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In California, the rapidly spreading novel coronavirus prompted state officials to shutter all but essential businesses and services, close schools and order everyone to shelter in place. People fashioned bandanas into face masks to protect themselves. As the weeks went by, frightened patients streamed into hospital emergency rooms, and deaths began mounting in intensive care units and nursing homes.
“We started to see more and more patients in the ICU who were in respiratory distress, some so ill they needed to be intubated,” recalls Chen, director of Pulmonary and Critical Care Medicine at Cedars-Sinai. “We knew these were cases of COVID-19 caused by the SARS-CoV-2 virus, a respiratory virus, but there were not many good antiviral medications available. We needed to effectively treat their symptoms while we gained more knowledge, fast.”
The fog of those early months would slowly lift, revealing new paths to the effective treatment of patients infected with the novel coronavirus. Gradually, despite repeated surges in hospitalizations, the mortality rate across the U.S. would decline. The evolution of patient care and the development of effective drug therapies would play critical roles in reducing deaths and hospitalizations and improving patient outcomes. But in the early days of the pandemic, doctors, nurses, respiratory therapists and others on the front lines faced the challenging task of blunting a virus few fully understood.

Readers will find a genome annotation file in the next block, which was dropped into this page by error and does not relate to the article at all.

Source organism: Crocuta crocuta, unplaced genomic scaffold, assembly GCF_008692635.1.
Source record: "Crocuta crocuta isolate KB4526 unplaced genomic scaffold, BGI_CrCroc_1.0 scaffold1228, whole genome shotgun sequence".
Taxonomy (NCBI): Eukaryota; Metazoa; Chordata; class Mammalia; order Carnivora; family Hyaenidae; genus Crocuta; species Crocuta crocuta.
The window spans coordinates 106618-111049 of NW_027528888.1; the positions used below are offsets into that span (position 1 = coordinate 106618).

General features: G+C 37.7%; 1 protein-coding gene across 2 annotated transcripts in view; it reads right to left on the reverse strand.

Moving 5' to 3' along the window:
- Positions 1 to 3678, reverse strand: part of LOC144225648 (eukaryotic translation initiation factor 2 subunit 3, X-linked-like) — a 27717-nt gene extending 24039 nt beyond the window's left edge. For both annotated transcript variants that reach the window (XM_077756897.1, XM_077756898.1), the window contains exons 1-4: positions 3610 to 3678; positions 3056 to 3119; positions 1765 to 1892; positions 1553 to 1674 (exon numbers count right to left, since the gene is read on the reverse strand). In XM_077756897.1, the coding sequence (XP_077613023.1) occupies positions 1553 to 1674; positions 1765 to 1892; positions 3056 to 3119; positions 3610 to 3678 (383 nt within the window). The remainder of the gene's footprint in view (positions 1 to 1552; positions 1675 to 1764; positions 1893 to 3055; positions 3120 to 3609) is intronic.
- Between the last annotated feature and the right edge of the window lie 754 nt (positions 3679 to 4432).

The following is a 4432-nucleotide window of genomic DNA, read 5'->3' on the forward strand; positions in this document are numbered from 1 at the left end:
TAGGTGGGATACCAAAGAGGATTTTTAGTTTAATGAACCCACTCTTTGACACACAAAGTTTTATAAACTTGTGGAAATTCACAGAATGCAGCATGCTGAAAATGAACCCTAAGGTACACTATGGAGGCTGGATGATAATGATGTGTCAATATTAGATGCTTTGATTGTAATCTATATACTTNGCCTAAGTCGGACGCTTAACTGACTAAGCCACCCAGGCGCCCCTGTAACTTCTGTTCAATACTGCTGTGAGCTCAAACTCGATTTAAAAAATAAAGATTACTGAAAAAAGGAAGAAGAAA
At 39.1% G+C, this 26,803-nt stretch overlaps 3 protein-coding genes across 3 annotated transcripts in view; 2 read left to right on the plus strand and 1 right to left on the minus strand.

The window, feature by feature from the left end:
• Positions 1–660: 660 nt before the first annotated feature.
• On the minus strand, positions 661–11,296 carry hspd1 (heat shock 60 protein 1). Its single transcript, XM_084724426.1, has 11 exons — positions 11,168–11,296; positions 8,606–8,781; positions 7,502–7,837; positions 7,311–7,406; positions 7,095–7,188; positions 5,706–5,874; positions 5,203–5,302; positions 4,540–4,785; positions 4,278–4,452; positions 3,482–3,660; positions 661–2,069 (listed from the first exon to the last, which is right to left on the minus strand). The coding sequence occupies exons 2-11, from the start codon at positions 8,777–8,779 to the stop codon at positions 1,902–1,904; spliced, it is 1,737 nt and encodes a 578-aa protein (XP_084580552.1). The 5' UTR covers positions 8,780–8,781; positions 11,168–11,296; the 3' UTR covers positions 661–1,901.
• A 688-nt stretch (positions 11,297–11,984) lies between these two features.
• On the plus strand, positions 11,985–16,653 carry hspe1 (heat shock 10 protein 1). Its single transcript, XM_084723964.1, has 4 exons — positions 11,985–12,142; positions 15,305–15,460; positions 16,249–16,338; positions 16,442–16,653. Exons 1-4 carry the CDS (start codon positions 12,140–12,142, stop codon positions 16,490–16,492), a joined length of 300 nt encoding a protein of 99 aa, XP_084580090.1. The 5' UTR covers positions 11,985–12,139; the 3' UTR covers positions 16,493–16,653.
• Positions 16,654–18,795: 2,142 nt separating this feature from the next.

“New battle fronts in a war often need new weapons,” Chen said. “And we were in a war.”
A Lifeline in the Trenches
Providing lifesaving care is often time-consuming. Inserting a central venous catheter in the sickest COVID-19 patients to monitor body functions, sample blood and deliver medicines is imperative. However, inserting these central lines can sometimes take more than an hour with the donning and doffing of personal protective equipment (PPE).
“When the largest healthcare crisis of my entire life is right in front of me, I had to find a way to help,” said Zahn, director of the Guerin Family Congenital Heart Program. “I didn’t get into medicine to sit on the sidelines while patients suffer and colleagues are overwhelmed.”
Every Breath They Take